You are right, you should take your time to think about this build and read reviews at some of the hardware-oriented sites. There's a lot to learn and there's always something new on the horizon. 6-core desktop processors are supposedly arriving some time next year.
Originally Posted by tofuguy
$80USD for the 1TB and $55USD for the 500GB make them the price/performance leaders
usually_quiet: I would say I would play games on it on a fairly moderate level. Yeah, I probably won't go 2x video cards. So, then is there a motherboard that you would recommend? I don't really focus more on any one or the other.
Originally Posted by tofuguy
I have had much success w/ and highly recommend the Gigabyte "Ultra Durable 3, 2 ounce mobo's", any 5 star rated mobo @ newegg such as MSI, Asus, Gigabyte , or DFI is nice, but I am returning to Gigabyte w/ their new "server heavy" mobos
Just bought the Gigabyte MA785G-UD3H for my 2nd PC
I am sure they have equivilant mobos for Intel cpus
IMHO why spend extra money on a mobo that you won't make use of if it has more than one video card slot. ASUS quality has gone downhill from their old P4 days. GIGABYTE is the leading mobo to use these days. If you've got tons of money to burn then buy it. But as already mentioned use the extra money on getting a good quality LCD monitor. Hardcore gamers use more than one video card.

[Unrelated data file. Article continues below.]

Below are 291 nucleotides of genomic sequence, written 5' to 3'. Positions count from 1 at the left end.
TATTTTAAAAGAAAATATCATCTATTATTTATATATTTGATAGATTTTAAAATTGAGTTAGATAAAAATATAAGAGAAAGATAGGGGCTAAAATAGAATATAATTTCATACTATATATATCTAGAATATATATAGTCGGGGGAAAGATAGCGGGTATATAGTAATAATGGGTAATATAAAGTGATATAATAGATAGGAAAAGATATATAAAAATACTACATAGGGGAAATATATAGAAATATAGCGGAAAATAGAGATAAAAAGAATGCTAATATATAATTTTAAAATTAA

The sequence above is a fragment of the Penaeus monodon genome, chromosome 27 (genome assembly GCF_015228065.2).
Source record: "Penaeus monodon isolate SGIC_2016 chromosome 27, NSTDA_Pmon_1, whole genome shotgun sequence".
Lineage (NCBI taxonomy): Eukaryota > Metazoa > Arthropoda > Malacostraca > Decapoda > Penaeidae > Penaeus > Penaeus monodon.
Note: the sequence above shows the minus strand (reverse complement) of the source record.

Just my 2 cents!
I would go with the gigabyte ud3 but the odd colors throw me off (I kind of go for looks)... eh... I do have money but I don't intend to use loads of it for the sake of being a spendthrift. I'm just getting parts that are quite expensive because I don't see myself doing this again or replacing parts in the near future (I'd like to stick with the build if at all possible and not waste more money). I do play some games as I do have some but probably not buy many new ones as I am not a fanatic. But I guess for the mobo I can be seen as just throwing money away since I won't be doing multiple vid cards, then should I wait longer... I want to build this set up before I move next yr to college... ><
Originally Posted by tofuguy
That in my humble opinion is worth a few extra $
See, if a mobo has features you don't use (like tri-SLI, quad X-fire, or 16GB mem support), then it has a massive power supply to run them, and may tend to run more reliably and overclock better for you
btw, my new mobo UD3 can overclock a quad core individually on each core, Muhuhahahahahaha!!
Originally Posted by tofuguy
Look @ the reviews @ newegg
My 2nd PC for example
Review Summary (read all 95 Reviews, write a review)
5 73% -excellent
4 16% -good
3 4% -average
2 4% -poor
1 3% -very poor
Total Reviews: 95
Review Summary (read more reviews, write a review)
Total Reviews: 492